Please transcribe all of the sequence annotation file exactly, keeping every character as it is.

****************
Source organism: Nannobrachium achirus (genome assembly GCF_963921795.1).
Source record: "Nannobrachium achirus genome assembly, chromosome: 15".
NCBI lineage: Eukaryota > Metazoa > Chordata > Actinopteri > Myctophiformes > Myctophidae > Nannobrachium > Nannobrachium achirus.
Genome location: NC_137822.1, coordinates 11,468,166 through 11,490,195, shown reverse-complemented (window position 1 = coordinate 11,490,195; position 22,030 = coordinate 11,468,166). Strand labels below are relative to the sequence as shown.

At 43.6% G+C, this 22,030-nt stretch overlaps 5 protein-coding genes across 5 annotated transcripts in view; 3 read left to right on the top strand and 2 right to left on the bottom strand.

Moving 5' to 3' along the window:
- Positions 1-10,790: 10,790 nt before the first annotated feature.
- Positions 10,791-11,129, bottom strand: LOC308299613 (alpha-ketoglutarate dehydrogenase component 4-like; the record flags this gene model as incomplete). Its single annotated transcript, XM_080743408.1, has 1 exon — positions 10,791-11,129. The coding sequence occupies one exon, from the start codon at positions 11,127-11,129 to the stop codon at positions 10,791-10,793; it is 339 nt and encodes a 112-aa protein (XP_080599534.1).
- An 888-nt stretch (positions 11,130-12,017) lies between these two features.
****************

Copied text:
Source organism: Nannobrachium achirus (genome assembly GCF_963921795.1).
Source record: "Nannobrachium achirus genome assembly, chromosome: 15".
NCBI lineage: Eukaryota > Metazoa > Chordata > Actinopteri > Myctophiformes > Myctophidae > Nannobrachium > Nannobrachium achirus.
Genome location: NC_137822.1, coordinates 11,468,166 through 11,490,195, shown reverse-complemented (window position 1 = coordinate 11,490,195; position 22,030 = coordinate 11,468,166). Strand labels below are relative to the sequence as shown.

At 43.6% G+C, this 22,030-nt stretch overlaps 5 protein-coding genes across 5 annotated transcripts in view; 3 read left to right on the top strand and 2 right to left on the bottom strand.

Moving 5' to 3' along the window:
- Positions 1-10,790: 10,790 nt before the first annotated feature.
- Positions 10,791-11,129, bottom strand: LOC308299613 (alpha-ketoglutarate dehydrogenase component 4-like; the record flags this gene model as incomplete). Its single annotated transcript, XM_080743408.1, has 1 exon — positions 10,791-11,129. The coding sequence occupies one exon, from the start codon at positions 11,127-11,129 to the stop codon at positions 10,791-10,793; it is 339 nt and encodes a 112-aa protein (XP_080599534.1).
- An 888-nt stretch (positions 11,130-12,017) lies between these two features.